It is hard to see the regular firing of missiles at Israeli civilian communities near Gaza as indication of a ceasefire.  The international demands on the Palestinians in general and Hamas in particular have generally been no more demanding than a request for an end to the violence – a consummation devoutly to be wished but as elusive as ever.

Related Articles:

The Guardian and Hamas: The love story continues

The Guardian’s Tareq Baconi urges us to talk to Hamas

10 replies »

  1. Hamas’s efforts to ‘take a shower’ haven’t done it much good. Almost as if the water used was recycled. But not ‘cleansed’. Sort of ‘showering in your own filthy water’. Some people have heralded the new document as a breakthrough. But, clearly it still stinks and Hamas needs to cleanse itself by distancing itself from terrorism and violence. Of course, then it will cease to exist anyway.

    Poor dears. Trapped in their own ideology of ‘destruction’ and not ‘creation’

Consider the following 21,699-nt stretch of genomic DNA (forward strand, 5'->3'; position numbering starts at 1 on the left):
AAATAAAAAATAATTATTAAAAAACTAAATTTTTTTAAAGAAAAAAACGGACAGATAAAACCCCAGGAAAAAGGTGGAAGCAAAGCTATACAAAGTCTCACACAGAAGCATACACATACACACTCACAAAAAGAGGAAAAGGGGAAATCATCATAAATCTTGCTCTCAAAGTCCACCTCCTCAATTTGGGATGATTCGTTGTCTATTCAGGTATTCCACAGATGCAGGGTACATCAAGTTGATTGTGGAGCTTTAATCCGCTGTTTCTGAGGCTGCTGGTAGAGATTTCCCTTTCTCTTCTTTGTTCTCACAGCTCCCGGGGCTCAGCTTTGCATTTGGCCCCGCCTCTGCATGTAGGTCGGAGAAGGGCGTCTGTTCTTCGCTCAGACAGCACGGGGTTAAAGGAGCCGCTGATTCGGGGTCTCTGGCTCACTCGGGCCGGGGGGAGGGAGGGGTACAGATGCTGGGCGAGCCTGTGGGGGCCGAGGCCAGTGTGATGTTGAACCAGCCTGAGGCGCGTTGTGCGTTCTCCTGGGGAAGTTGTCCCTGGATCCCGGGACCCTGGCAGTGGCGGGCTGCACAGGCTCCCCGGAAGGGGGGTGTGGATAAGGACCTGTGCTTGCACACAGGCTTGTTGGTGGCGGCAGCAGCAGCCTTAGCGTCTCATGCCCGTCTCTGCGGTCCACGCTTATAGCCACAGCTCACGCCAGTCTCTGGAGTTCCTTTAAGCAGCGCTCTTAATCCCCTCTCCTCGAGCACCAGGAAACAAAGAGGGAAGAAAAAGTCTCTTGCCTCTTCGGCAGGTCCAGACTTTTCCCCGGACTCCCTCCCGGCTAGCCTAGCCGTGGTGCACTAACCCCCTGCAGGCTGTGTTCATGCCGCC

2. There is no lie that either Islamofascists or their supporters will not only believe but scream to the heavens as ‘facts’. All the Islamofascists have to do is not say anything truthful and it will instantly become a ‘historic fact’.

    This is proven by all the moronic claims of ‘international laws’ supposedly violated by Israel which either do not exist or at the most state something else entirely

  3. I don’t understand the urge to paint these announced genocidaires in a positive light. Is it because they are considered exotic “people of color?” If that’s it, and I think it really is, then it is the height of stupidity.

    • It has been explained as ‘colonial guilt’ but even that should include some understanding that you can’t excuse terrorism and banditry